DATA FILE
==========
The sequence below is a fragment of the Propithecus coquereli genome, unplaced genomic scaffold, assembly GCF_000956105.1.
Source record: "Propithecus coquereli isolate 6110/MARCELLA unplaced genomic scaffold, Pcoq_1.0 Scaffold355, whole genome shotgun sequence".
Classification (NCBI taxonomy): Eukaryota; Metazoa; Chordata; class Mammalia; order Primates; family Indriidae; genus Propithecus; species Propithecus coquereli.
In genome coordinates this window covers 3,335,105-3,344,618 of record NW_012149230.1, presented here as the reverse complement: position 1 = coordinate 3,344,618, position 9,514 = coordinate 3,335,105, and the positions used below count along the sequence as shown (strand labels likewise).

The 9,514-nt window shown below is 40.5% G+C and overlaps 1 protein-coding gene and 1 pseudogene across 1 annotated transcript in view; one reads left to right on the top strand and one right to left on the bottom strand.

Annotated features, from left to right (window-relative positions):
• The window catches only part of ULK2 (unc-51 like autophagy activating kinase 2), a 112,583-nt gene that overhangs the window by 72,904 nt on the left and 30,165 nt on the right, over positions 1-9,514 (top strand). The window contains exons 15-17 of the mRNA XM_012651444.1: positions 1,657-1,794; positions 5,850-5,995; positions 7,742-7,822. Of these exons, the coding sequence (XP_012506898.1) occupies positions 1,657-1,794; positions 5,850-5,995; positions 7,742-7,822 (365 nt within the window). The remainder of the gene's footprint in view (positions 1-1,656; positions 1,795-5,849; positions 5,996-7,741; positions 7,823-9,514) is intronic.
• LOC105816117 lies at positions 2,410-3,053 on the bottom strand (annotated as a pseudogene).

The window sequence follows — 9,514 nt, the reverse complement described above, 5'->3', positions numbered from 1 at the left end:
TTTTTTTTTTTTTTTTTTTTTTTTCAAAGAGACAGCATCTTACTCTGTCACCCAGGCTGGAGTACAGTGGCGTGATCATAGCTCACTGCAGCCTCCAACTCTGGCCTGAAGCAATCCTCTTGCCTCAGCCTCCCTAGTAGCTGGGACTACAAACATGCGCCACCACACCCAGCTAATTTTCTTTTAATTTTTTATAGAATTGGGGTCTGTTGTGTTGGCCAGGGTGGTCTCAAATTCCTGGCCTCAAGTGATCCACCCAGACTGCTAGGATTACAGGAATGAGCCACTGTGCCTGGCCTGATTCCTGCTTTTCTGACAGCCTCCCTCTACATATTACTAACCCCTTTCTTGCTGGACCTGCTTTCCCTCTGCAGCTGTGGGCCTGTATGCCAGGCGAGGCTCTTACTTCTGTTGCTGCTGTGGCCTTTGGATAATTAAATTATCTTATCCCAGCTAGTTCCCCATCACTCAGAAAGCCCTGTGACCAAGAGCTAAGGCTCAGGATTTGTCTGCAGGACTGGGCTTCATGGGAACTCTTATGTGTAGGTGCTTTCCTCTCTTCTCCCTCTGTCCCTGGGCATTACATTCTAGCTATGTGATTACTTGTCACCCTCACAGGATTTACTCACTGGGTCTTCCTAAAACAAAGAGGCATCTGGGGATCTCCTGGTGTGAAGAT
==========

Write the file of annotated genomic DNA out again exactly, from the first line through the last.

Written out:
The sequence below is a fragment of the Propithecus coquereli genome, unplaced genomic scaffold, assembly GCF_000956105.1.
Source record: "Propithecus coquereli isolate 6110/MARCELLA unplaced genomic scaffold, Pcoq_1.0 Scaffold355, whole genome shotgun sequence".
Classification (NCBI taxonomy): Eukaryota; Metazoa; Chordata; class Mammalia; order Primates; family Indriidae; genus Propithecus; species Propithecus coquereli.
In genome coordinates this window covers 3,335,105-3,344,618 of record NW_012149230.1, presented here as the reverse complement: position 1 = coordinate 3,344,618, position 9,514 = coordinate 3,335,105, and the positions used below count along the sequence as shown (strand labels likewise).

The 9,514-nt window shown below is 40.5% G+C and overlaps 1 protein-coding gene and 1 pseudogene across 1 annotated transcript in view; one reads left to right on the top strand and one right to left on the bottom strand.

Annotated features, from left to right (window-relative positions):
• The window catches only part of ULK2 (unc-51 like autophagy activating kinase 2), a 112,583-nt gene that overhangs the window by 72,904 nt on the left and 30,165 nt on the right, over positions 1-9,514 (top strand). The window contains exons 15-17 of the mRNA XM_012651444.1: positions 1,657-1,794; positions 5,850-5,995; positions 7,742-7,822. Of these exons, the coding sequence (XP_012506898.1) occupies positions 1,657-1,794; positions 5,850-5,995; positions 7,742-7,822 (365 nt within the window). The remainder of the gene's footprint in view (positions 1-1,656; positions 1,795-5,849; positions 5,996-7,741; positions 7,823-9,514) is intronic.
• LOC105816117 lies at positions 2,410-3,053 on the bottom strand (annotated as a pseudogene).

The window sequence follows — 9,514 nt, the reverse complement described above, 5'->3', positions numbered from 1 at the left end:
TTTTTTTTTTTTTTTTTTTTTTTTCAAAGAGACAGCATCTTACTCTGTCACCCAGGCTGGAGTACAGTGGCGTGATCATAGCTCACTGCAGCCTCCAACTCTGGCCTGAAGCAATCCTCTTGCCTCAGCCTCCCTAGTAGCTGGGACTACAAACATGCGCCACCACACCCAGCTAATTTTCTTTTAATTTTTTATAGAATTGGGGTCTGTTGTGTTGGCCAGGGTGGTCTCAAATTCCTGGCCTCAAGTGATCCACCCAGACTGCTAGGATTACAGGAATGAGCCACTGTGCCTGGCCTGATTCCTGCTTTTCTGACAGCCTCCCTCTACATATTACTAACCCCTTTCTTGCTGGACCTGCTTTCCCTCTGCAGCTGTGGGCCTGTATGCCAGGCGAGGCTCTTACTTCTGTTGCTGCTGTGGCCTTTGGATAATTAAATTATCTTATCCCAGCTAGTTCCCCATCACTCAGAAAGCCCTGTGACCAAGAGCTAAGGCTCAGGATTTGTCTGCAGGACTGGGCTTCATGGGAACTCTTATGTGTAGGTGCTTTCCTCTCTTCTCCCTCTGTCCCTGGGCATTACATTCTAGCTATGTGATTACTTGTCACCCTCACAGGATTTACTCACTGGGTCTTCCTAAAACAAAGAGGCATCTGGGGATCTCCTGGTGTGAAGAT